Mauna Kea is a deeply sacred place. It’s regarded as a shrine for worship, as home to nā akua, and as the piko of Hawaiʻi Island. It is truly one of Hawaiʻi’s most special places.
Yet for nearly 50 years, the state has treated the mauna as anything but special. The mismanagement of Mauna Kea is not a new issue. The state and UH have been called to task for their management failures dating back to the 1970s. The community has long recognized that unregulated public access coupled with the astronomy industry’s exploitation of Mauna Kea pose a severe threat to the mountain’s natural and cultural resources.
Generations of Native Hawaiians have expressed outrage over the state’s neglect of the mauna. For decades, OHA has joined our community in advocating at the Legislature, the UH Board of Regents and the BLNR for improved management.
Four state audits have slammed the state and UH’s stewardship of Mauna Kea, and the governor and the university president have both publicly admitted to failing to meet their management responsibilities.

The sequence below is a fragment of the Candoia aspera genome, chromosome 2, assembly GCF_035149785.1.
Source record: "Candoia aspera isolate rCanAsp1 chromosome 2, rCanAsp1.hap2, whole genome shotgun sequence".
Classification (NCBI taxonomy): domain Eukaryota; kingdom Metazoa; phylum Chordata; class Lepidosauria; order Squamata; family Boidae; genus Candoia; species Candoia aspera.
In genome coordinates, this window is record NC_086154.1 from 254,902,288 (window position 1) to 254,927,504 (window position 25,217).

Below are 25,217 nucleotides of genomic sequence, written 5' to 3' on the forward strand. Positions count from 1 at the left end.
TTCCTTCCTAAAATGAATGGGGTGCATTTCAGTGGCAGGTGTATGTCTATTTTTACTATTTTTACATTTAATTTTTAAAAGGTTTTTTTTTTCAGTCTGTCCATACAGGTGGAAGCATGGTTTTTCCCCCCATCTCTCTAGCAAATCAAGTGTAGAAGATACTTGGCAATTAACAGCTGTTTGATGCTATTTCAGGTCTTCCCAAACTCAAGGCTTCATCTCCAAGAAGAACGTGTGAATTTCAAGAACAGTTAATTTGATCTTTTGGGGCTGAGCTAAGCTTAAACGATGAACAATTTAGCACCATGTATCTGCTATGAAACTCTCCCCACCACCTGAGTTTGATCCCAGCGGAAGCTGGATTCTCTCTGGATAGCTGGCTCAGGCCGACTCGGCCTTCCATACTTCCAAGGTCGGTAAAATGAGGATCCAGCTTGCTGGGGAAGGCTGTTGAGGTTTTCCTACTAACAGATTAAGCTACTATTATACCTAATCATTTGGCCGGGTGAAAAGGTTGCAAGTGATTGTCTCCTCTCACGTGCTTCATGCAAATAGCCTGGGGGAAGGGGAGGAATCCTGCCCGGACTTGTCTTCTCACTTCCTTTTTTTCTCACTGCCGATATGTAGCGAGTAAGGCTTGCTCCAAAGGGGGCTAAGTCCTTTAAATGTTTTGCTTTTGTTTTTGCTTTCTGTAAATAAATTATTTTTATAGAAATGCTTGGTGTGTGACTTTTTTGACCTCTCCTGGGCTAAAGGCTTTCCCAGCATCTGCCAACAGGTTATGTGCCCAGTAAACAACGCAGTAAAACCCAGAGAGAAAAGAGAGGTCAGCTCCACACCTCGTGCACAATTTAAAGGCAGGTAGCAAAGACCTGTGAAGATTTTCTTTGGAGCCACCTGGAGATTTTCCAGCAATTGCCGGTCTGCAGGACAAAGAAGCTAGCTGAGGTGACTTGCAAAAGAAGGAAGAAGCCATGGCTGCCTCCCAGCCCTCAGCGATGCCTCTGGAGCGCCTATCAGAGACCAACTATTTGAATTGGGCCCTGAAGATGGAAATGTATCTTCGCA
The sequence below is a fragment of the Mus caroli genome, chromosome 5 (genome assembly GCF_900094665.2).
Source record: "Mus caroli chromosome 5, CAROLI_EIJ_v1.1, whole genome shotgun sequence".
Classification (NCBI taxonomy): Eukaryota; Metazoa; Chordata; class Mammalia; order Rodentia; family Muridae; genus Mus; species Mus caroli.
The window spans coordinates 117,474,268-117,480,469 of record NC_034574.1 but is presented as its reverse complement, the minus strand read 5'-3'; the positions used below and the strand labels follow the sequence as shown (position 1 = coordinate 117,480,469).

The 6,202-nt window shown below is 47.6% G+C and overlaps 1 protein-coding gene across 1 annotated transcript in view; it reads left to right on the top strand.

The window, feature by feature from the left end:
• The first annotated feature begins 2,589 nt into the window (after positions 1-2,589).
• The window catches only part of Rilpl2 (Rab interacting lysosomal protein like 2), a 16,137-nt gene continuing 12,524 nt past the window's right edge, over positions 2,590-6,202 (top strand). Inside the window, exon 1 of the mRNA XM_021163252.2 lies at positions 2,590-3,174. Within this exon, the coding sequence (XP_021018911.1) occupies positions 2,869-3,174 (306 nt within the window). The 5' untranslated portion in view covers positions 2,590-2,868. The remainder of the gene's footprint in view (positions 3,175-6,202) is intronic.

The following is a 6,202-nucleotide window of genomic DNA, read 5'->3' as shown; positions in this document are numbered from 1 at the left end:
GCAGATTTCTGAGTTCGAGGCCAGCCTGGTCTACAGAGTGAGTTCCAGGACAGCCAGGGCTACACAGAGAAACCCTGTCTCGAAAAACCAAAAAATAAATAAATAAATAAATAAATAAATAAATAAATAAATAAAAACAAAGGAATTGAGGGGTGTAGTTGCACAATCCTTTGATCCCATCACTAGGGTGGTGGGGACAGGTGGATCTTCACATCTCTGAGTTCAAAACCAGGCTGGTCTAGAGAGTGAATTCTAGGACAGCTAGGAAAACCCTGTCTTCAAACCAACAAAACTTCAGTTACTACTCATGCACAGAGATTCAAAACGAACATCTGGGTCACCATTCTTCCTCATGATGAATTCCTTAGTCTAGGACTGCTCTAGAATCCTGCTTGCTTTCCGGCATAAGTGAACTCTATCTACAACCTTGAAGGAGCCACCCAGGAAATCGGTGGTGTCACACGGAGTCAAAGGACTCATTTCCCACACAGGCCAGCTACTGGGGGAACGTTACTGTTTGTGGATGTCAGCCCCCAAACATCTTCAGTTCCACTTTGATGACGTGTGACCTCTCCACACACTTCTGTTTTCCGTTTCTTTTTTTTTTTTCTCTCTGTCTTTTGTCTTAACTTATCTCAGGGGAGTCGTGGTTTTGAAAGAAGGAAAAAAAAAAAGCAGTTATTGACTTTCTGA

Yet management continues to take a backseat to astronomy.
In response to the most recent round of protests and opposition to more unregulated development, the OHA Board formed an Ad Hoc Committee to more closely assess the issue. We conducted due diligence and looked into the numerous concerns and potential legal issues raised by community members and others regarding the state’s management failures. In 2015, OHA entered into a mediated process with the state and UH to address these management shortcomings. Ultimately, this nearly-two year process was unsuccessful.
So here we are today, left with no other recourse but to turn to the courts to compel the state to fulfill its legal obligation to properly mālama Mauna Kea. This is NOT about any single telescope. This is NOT about Hawaiian culture versus science.
This is 100 percent about the state and UH failing the mauna. It is finally time to abandon any hope that UH is capable or even willing to be a proper steward. We need to come together as a community to completely rethink how we care for the mauna, and that starts with cancelling the university’s master lease while a path forward is developed.
After 50 years of empty promises to the mauna and our community, the state needs to be held accountable. Mauna Kea deserves better.